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Security scuffle at the door of the parliamentary hall after opposition lawmakers tried to prevent the vote on a bill on religious freedoms and legal rights of religious organizations, in Montenegro's Parliament, in Podgorica, Montenegro, on Dec. 27, 2019.STEVO VASILJEVIC/Reuters

Montenegro’s Parliament adopted a contested law on religious rights Friday after chaotic scenes that saw the detention of all pro-Serb opposition lawmakers.

The vote followed nationwide protests by supporters of the Serbian Orthodox Church who said the law would strip the church of its property, including medieval monasteries and churches. The government has denied that.

Trying to block a vote, the pro-Serb lawmakers hurled what appeared to be a tear gas canister or a firecracker and tried to destroy microphones in the Parliament hall. Plainclothes police officers wearing gas masks intervened, detaining 22 people, including 17 opposition lawmakers.

All but three of the lawmakers were released. The three are suspected of attacking the Parliament Speaker and preventing him from performing his job, police said.

Two of the arrested lawmakers were sentenced in May to five years in prison for taking part in an alleged Russian-orchestrated coup attempt in 2016 against Montenegro’s then-prime minister and current pro-Western President, Milo Djukanovic. The two, Andrija Mandic and Ivan Knezevic, remained free pending their appeals.

“We are ready to die for our church, and that’s what we are demonstrating tonight,” Mr. Mandic said during the tumultuous Parliament session.

The law, approved by 45 ruling coalition lawmakers, says religious communities with property need to produce evidence of ownership from before 1918, when Montenegro joined a Serb-led Balkan kingdom and lost its independence.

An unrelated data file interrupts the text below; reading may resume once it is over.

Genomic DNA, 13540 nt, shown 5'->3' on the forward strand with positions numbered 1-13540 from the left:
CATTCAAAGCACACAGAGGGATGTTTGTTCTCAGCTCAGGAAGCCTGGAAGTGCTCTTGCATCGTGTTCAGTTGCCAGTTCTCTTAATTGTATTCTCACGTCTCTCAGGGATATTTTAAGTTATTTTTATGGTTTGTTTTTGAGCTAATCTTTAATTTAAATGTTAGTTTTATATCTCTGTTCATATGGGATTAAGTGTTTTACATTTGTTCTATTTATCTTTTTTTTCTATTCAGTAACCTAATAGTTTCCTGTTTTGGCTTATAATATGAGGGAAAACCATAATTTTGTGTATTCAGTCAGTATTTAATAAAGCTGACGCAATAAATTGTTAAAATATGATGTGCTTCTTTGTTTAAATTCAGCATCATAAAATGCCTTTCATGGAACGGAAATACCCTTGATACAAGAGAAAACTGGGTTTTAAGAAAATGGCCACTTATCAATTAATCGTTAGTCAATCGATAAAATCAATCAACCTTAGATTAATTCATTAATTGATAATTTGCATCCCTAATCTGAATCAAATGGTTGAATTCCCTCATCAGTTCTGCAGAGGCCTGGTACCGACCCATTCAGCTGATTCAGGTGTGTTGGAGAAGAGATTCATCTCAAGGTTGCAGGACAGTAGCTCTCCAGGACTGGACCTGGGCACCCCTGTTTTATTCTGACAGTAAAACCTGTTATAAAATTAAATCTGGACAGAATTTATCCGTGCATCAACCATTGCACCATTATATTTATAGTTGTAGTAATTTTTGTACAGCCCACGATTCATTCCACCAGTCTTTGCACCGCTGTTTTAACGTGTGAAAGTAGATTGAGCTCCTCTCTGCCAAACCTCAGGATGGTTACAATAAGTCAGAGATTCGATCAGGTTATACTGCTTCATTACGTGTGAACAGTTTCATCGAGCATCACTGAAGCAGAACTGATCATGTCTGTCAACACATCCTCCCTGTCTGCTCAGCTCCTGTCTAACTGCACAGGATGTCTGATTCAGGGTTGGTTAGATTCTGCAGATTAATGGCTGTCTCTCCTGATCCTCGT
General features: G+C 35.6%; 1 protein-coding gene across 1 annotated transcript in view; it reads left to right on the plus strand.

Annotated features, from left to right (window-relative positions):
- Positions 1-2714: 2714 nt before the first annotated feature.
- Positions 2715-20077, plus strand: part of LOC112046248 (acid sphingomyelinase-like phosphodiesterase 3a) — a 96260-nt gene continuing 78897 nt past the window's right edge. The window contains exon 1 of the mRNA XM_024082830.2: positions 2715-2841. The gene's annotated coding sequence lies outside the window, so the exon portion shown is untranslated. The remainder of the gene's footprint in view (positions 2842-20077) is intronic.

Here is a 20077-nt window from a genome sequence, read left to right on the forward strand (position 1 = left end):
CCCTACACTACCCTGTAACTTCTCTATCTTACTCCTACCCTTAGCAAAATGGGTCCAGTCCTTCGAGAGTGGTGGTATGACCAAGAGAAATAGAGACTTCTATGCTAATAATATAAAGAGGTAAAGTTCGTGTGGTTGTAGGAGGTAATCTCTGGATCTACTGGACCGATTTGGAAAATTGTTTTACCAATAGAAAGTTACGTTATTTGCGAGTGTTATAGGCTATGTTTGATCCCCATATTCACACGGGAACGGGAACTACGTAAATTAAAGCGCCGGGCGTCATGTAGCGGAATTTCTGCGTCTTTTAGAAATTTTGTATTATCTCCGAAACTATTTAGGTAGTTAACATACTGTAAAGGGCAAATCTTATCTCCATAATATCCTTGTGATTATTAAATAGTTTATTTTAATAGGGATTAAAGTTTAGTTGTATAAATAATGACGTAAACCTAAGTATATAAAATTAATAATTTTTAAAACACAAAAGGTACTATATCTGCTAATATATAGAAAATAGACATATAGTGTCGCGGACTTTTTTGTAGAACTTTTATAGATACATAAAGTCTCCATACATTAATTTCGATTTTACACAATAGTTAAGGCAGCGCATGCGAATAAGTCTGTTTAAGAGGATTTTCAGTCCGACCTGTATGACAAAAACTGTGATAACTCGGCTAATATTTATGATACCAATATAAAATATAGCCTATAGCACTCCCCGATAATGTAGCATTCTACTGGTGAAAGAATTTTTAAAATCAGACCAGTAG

In neighbouring Serbia, President Aleksandar Vucic said he was concerned but hoped that tensions will ease and “our church’s holy sites will be preserved.” Mr. Vucic promised to help the Serbian church in Montenegro “without burning bridges.”

Also Friday, a brief brawl erupted in the Serbian Parliament when nationalist opposition lawmakers held up banners criticizing what they called a lack of response from Serbia to the events in Montenegro.

The Serbian Orthodox Church in Montenegro described the law as “discriminatory and unconstitutional.” Patriarch Irinej, the head of the church, said Montenegrin authorities “must immediately stop with the brutal terror against the church, its priests and followers.”

The church on Friday accused Montenegrin authorities of “inciting divisions and hatred.” It added in a statement that “thanks to this, the Orthodox Christian faithful in Montenegro are facing one of the saddest Christmases in recent history.” Some Orthodox Christians celebrate Christmas on Jan. 7.

Montenegro’s population of about 620,000 is predominantly Orthodox Christian and the main church is the Serbian Orthodox Church. A separate Montenegrin Orthodox Church isn’t recognized by other Orthodox Christian churches.

President Djukanovic has accused the Serbian Orthodox Church of promoting pro-Serb policies and seeking to undermine the country’s statehood since it split from much larger Serbia in 2006.

Montenegrins remain divided over whether the small Adriatic state should foster close ties with Serbia. About 30 per cent of Montenegro’s population identify as Serbs and were mostly against the split from Serbia.

Montenegro Prime Minister Dusko Markovic said the country has the power to prevent more rioting: “I believe in peace in Montenegro.”

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